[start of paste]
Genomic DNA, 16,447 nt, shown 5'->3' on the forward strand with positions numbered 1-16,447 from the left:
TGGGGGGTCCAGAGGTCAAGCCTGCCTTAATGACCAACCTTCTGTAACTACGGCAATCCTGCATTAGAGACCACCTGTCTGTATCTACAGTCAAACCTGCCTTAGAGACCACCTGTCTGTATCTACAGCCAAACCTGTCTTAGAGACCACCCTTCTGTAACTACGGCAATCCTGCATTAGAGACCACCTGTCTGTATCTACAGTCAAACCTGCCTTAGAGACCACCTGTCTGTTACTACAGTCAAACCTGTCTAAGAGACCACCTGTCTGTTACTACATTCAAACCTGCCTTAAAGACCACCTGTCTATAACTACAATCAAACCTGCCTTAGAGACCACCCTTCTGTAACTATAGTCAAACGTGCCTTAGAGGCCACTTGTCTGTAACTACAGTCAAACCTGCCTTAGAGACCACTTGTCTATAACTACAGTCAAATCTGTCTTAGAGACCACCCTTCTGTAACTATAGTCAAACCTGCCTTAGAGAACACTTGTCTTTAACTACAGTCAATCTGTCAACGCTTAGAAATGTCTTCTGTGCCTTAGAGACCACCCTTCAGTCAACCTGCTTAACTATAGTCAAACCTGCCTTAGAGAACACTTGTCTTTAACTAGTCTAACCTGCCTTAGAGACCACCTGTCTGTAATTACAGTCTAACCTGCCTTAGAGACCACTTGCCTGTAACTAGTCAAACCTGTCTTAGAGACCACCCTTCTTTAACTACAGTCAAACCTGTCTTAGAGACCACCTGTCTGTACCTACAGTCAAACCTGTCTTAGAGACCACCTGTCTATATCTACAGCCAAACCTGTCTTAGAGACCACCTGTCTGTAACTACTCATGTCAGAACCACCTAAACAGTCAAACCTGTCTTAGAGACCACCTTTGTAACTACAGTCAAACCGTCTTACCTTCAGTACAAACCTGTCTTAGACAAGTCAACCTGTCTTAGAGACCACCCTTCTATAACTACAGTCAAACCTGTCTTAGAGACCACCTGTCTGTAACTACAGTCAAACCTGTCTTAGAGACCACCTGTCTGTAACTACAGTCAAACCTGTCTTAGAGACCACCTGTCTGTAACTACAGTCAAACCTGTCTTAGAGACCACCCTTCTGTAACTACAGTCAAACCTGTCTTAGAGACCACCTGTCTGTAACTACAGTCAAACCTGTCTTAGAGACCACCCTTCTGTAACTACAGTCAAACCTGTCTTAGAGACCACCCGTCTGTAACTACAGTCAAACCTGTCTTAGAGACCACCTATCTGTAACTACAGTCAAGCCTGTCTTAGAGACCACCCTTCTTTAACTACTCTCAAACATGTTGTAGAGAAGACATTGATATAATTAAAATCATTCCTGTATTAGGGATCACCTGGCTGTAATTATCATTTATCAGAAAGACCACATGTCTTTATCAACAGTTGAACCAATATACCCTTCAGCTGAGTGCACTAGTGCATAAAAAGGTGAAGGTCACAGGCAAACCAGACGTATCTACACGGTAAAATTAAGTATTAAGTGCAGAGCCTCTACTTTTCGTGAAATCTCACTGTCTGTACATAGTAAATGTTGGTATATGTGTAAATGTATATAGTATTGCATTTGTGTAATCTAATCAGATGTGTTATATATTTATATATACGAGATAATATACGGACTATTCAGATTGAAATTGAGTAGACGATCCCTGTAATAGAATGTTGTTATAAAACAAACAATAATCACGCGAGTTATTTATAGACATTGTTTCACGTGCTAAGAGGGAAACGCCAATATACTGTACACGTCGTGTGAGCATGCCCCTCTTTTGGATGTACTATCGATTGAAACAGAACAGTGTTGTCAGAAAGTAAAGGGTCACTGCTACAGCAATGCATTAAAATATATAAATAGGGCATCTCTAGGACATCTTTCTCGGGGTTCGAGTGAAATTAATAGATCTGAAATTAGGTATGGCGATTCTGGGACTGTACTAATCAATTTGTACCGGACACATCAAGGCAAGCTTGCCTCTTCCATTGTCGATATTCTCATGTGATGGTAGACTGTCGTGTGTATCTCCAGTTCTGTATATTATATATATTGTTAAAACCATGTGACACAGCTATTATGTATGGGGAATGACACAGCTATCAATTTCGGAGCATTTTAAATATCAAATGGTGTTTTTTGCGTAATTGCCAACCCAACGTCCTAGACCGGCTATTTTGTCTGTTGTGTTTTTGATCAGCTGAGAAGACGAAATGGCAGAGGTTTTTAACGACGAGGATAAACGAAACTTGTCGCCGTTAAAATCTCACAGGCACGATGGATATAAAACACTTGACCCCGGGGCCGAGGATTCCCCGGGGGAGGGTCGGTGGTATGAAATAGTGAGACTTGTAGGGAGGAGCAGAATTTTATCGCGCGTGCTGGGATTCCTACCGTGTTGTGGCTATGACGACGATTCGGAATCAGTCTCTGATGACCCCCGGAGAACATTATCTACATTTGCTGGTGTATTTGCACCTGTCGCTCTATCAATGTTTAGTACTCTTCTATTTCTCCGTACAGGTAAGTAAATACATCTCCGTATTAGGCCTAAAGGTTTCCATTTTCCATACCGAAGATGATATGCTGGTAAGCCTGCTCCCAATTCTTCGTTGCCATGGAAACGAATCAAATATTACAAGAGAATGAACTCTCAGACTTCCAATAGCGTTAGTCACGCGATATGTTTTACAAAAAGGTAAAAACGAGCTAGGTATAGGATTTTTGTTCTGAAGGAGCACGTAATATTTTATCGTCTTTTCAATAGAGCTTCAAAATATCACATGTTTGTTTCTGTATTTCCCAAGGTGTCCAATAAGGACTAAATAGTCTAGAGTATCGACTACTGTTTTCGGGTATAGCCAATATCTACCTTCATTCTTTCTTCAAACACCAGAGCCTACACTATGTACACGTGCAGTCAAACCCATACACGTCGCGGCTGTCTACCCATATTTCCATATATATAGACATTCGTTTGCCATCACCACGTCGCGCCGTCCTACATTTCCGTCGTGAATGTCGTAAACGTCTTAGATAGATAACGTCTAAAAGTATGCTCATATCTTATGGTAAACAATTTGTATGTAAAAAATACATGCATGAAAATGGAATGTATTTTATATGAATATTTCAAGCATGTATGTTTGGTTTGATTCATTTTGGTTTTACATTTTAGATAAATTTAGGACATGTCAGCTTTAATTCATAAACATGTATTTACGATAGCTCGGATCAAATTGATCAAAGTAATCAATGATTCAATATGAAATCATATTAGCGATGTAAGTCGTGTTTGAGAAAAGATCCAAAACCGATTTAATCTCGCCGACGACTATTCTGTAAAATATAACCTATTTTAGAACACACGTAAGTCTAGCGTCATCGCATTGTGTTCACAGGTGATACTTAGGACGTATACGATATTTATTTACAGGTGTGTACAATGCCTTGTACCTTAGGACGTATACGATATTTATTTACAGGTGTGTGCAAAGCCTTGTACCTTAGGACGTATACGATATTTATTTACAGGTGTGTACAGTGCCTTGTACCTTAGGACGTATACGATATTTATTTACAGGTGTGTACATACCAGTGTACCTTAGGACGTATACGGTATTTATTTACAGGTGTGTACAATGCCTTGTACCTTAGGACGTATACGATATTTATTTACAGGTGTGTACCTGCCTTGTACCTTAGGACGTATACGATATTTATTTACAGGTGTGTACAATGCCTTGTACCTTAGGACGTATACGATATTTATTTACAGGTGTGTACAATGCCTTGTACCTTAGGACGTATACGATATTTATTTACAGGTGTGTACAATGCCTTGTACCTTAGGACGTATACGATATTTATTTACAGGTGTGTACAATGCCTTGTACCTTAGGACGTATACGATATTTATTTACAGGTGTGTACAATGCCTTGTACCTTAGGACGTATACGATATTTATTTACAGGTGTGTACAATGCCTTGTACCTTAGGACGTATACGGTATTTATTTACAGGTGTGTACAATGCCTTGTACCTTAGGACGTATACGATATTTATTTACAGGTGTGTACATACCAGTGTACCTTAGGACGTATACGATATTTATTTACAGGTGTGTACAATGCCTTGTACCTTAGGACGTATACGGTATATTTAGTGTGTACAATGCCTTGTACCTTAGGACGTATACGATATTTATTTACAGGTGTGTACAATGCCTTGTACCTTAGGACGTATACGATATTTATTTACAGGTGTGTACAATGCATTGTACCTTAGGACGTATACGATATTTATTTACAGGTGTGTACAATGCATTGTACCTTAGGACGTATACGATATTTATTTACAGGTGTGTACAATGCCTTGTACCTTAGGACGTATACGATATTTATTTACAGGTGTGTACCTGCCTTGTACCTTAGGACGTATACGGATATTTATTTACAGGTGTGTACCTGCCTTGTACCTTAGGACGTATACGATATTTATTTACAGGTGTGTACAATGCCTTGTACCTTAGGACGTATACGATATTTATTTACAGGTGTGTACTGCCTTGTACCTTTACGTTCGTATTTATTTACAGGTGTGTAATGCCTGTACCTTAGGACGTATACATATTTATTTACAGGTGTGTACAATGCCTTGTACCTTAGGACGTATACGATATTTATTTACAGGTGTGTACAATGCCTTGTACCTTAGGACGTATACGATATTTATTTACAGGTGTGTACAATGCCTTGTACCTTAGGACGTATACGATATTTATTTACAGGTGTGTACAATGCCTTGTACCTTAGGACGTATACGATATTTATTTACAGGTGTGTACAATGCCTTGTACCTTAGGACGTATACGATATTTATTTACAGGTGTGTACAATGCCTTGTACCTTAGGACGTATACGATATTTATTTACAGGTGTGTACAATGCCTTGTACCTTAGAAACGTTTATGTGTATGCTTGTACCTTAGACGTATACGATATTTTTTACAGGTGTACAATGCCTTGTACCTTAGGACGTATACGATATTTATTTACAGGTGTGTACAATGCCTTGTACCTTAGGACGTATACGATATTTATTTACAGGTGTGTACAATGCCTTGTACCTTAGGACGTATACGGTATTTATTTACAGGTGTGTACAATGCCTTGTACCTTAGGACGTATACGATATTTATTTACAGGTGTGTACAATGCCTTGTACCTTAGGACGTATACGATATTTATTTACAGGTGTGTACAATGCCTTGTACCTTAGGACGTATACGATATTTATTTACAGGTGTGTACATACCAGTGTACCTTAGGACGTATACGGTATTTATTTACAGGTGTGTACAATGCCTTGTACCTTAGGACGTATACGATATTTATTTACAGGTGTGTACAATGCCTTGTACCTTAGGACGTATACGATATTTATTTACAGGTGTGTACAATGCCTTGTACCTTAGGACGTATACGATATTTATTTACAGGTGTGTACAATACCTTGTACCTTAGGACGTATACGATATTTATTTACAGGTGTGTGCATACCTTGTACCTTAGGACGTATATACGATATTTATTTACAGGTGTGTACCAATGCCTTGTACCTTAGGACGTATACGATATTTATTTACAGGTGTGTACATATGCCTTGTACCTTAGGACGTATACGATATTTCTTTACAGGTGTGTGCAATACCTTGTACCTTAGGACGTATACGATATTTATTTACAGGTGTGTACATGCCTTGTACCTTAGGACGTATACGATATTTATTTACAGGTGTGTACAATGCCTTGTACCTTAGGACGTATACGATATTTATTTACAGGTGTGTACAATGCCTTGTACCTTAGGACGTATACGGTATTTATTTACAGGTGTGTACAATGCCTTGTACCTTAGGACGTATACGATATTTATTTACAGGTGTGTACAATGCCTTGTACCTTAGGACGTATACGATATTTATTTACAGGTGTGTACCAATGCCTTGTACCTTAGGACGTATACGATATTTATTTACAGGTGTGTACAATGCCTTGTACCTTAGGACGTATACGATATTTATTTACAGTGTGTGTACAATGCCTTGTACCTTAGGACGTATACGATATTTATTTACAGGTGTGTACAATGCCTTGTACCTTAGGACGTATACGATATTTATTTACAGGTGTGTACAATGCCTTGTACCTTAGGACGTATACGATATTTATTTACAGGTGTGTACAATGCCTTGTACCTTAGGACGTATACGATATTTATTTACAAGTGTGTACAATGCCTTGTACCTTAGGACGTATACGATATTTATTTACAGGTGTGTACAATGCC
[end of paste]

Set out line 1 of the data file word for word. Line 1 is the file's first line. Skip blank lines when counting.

Genomic DNA, 16,447 nt, shown 5'->3' on the forward strand with positions numbered 1-16,447 from the left: